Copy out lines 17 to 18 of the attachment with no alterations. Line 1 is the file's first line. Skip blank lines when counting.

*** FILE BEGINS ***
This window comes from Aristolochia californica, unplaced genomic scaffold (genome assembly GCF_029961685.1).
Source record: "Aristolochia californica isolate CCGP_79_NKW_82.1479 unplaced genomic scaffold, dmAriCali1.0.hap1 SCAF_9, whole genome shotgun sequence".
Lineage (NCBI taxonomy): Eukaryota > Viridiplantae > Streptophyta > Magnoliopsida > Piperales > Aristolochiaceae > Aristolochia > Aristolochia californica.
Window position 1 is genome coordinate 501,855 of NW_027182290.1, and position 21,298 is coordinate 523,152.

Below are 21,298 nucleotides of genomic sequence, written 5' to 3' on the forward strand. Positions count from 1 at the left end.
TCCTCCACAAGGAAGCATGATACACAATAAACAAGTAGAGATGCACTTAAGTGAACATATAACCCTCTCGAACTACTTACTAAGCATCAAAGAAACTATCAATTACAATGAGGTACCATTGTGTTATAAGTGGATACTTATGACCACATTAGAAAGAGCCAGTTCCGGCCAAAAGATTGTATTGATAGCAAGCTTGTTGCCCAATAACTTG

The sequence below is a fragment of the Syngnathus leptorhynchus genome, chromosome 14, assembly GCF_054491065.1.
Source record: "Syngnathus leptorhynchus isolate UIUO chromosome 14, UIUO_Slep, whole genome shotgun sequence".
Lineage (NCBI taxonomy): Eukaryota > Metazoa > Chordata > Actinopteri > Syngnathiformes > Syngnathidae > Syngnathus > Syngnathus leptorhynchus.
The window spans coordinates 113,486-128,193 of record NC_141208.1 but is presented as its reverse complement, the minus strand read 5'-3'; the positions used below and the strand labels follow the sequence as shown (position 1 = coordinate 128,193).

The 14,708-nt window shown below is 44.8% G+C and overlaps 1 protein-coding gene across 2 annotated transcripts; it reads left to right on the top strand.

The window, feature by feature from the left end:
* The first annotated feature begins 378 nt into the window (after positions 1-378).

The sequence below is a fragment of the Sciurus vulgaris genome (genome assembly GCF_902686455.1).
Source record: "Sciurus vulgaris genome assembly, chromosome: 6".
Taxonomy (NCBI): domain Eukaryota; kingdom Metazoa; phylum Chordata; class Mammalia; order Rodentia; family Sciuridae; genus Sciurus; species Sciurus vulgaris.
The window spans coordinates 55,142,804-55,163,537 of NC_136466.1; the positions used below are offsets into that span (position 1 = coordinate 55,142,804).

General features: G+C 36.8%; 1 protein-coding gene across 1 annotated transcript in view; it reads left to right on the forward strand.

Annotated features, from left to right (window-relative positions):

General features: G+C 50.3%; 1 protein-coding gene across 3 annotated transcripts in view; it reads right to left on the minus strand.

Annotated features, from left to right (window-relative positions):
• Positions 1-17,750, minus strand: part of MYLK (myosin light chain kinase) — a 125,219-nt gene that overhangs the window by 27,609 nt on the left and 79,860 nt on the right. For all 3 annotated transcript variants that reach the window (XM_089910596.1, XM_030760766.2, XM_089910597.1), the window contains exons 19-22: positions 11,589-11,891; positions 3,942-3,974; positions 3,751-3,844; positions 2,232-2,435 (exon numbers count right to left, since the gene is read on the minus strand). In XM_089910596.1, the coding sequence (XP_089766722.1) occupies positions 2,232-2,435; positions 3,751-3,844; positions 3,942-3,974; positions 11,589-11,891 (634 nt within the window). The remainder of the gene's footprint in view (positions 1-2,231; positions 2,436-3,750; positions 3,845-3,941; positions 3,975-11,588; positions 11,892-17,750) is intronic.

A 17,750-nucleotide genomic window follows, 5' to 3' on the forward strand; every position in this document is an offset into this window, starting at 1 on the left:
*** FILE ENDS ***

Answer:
The window spans coordinates 55,142,804-55,163,537 of NC_136466.1; the positions used below are offsets into that span (position 1 = coordinate 55,142,804).

General features: G+C 36.8%; 1 protein-coding gene across 1 annotated transcript in view; it reads left to right on the forward strand.